Are Pancreatic Cysts Dangerous?

  • Medical Author:
    Dennis Lee, MD

    Dr. Lee was born in Shanghai, China, and received his college and medical training in the United States. He is fluent in English and three Chinese dialects. He graduated with chemistry departmental honors from Harvey Mudd College. He was appointed president of AOA society at UCLA School of Medicine. He underwent internal medicine residency and gastroenterology fellowship training at Cedars Sinai Medical Center.

  • Medical Editor: Jay W. Marks, MD
    Jay W. Marks, MD

    Jay W. Marks, MD

    Jay W. Marks, MD, is a board-certified internist and gastroenterologist. He graduated from Yale University School of Medicine and trained in internal medicine and gastroenterology at UCLA/Cedars-Sinai Medical Center in Los Angeles.

Ask the experts

Are cysts in the pancreas dangerous?

Doctor's response

Cysts in the pancreas often are found incidentally when abdominal ultrasounds and computerized tomography (CT) scans of the abdomen are performed. Most cysts are asymptomatic, that is, they do not cause symptoms; however, symptoms (primarily pain) may occur particularly with larger and expanding cysts when they compress the tissues surrounding them. There are three common types of pancreatic cysts:

Pseudocysts: These are benign cysts that result from pancreatic inflammation (pancreatitis). They usually resolve on their own without treatment.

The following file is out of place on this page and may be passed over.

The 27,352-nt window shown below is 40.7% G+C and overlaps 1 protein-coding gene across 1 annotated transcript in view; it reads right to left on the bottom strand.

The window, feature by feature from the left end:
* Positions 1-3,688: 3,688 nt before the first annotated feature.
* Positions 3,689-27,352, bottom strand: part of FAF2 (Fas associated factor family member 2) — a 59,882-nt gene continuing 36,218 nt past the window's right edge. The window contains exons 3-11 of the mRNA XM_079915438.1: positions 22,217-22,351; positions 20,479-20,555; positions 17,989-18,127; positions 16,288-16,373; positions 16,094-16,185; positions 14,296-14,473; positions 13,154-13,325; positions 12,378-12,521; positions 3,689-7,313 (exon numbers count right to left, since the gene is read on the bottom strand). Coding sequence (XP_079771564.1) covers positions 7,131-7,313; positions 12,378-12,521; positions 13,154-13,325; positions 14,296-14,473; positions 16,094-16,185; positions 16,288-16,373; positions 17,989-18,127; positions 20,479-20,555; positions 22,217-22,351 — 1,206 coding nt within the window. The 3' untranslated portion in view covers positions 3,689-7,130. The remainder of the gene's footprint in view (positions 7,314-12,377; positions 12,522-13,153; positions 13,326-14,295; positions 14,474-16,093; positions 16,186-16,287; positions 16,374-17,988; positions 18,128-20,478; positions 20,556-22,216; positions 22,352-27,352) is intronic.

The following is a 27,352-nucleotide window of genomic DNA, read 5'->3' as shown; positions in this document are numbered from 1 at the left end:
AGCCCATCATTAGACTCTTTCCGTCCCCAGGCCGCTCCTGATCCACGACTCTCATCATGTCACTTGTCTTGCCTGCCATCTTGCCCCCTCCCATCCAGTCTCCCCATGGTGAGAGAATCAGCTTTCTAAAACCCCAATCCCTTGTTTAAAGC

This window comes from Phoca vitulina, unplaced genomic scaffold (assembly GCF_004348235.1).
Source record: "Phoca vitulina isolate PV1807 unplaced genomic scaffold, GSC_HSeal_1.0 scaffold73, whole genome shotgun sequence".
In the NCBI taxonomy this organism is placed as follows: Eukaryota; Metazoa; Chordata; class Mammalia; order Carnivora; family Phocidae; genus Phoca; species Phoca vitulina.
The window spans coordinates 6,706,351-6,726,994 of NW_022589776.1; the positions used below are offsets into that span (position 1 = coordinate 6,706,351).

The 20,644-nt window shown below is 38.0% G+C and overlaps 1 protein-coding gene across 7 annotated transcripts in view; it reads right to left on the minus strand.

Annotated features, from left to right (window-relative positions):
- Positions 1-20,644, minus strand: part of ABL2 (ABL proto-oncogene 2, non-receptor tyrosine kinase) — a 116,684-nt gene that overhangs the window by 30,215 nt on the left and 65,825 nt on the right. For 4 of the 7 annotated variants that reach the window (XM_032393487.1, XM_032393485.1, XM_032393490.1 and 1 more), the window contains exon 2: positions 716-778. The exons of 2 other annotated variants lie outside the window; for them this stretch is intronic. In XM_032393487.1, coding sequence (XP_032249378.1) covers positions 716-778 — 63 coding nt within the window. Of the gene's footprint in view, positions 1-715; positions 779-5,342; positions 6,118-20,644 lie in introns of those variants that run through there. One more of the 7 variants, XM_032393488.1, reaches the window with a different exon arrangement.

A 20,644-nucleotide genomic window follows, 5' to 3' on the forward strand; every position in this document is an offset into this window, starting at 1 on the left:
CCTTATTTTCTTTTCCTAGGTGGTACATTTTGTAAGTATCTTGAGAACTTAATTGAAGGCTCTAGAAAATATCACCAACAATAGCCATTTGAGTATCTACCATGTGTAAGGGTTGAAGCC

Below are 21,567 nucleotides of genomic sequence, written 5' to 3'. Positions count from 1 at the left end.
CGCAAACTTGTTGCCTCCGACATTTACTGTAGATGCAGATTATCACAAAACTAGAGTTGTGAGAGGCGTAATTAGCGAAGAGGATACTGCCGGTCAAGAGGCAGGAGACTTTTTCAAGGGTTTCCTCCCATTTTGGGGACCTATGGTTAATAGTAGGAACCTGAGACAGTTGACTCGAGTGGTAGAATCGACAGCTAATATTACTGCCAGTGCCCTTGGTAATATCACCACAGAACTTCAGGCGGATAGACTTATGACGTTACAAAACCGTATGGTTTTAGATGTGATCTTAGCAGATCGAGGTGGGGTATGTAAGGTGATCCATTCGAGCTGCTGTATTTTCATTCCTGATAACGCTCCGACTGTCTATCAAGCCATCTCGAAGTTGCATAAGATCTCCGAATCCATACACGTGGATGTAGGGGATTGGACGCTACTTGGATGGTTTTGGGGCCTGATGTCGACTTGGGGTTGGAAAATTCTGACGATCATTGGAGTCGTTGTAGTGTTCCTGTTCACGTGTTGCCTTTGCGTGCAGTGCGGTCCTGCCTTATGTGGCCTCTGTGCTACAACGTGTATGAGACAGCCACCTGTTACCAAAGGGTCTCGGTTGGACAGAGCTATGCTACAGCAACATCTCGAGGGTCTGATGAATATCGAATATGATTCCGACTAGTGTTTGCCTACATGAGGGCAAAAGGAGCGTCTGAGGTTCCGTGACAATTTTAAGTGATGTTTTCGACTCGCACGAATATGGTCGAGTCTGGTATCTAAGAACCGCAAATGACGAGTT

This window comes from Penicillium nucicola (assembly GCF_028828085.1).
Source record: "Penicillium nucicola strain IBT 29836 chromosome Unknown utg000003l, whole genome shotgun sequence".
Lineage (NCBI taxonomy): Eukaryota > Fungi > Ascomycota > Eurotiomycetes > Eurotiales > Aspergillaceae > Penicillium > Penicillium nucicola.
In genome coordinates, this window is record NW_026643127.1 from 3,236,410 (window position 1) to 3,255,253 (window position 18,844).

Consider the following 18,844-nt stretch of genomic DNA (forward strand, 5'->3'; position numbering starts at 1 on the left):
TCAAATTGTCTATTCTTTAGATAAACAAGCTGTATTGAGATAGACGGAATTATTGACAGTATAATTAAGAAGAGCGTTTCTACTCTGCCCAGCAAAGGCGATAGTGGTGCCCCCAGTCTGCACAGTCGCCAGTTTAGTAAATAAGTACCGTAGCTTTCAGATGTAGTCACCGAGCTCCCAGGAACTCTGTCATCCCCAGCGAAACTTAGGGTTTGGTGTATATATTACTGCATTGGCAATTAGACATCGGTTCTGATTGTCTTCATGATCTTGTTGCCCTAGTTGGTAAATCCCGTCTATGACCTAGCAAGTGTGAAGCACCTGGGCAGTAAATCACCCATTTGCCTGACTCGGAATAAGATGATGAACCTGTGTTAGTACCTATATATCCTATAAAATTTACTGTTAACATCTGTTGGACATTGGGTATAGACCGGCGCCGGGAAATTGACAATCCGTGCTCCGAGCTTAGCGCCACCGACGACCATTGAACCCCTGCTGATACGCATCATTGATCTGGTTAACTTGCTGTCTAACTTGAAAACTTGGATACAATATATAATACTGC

Serous cysts: These too are benign cysts and usually do not need treatment unless they grow large enough to cause symptoms.

Mucinous cysts: These cysts can be malignant at the time of diagnosis or may become malignant at a later time. Thus, they should be removed surgically if the patient is a good surgical candidate. Generally, larger cysts are more likely to be malignant or pre-malignant than smaller cysts.

There are characteristics of cysts on the CAT scan and ultrasound that help doctors determine a cyst's malignant potential. Sometimes, endoscopic ultrasound is necessary to adequately evaluate a cyst.

Management of pancreatic cysts is individualized. Some doctors will elect to observe small pancreatic cysts (smaller than 2 cm) without malignant characteristics every six to 12 months with scans. They will consider studying larger pancreatic cysts (more than 2 cm) and enlarging cysts with endoscopic ultrasound and at the same time may insert a needle into the cyst to obtain cyst fluid. The fluid then is examined under the microscope for cancer cells. In addition, the fluid may be analyzed for proteins produced by cancers, for example, carcinoembryonic antigen (CEA). A high level of CEA in the cyst fluid suggests a high probability that the cyst is malignant, and a low level suggests that the cyst is benign. Cysts with cancer cells or proteins should be removed surgically. Cysts without cancer cells or proteins may continue to be observed with scans.

Quick GuideDigestive Disorders: Common Misconceptions

Digestive Disorders: Common Misconceptions

Medically reviewed by John A. Daller, MD; American Board of Surgery with subspecialty certification in surgical critical care

REFERENCE:

"Classification of pancreatic cysts"
UpToDate.com

Subscribe to MedicineNet's General Health Newsletter

By clicking Submit, I agree to the MedicineNet's Terms & Conditions & Privacy Policy and understand that I may opt out of MedicineNet's subscriptions at any time.


Last Editorial Review: 7/11/2017

Health Solutions From Our Sponsors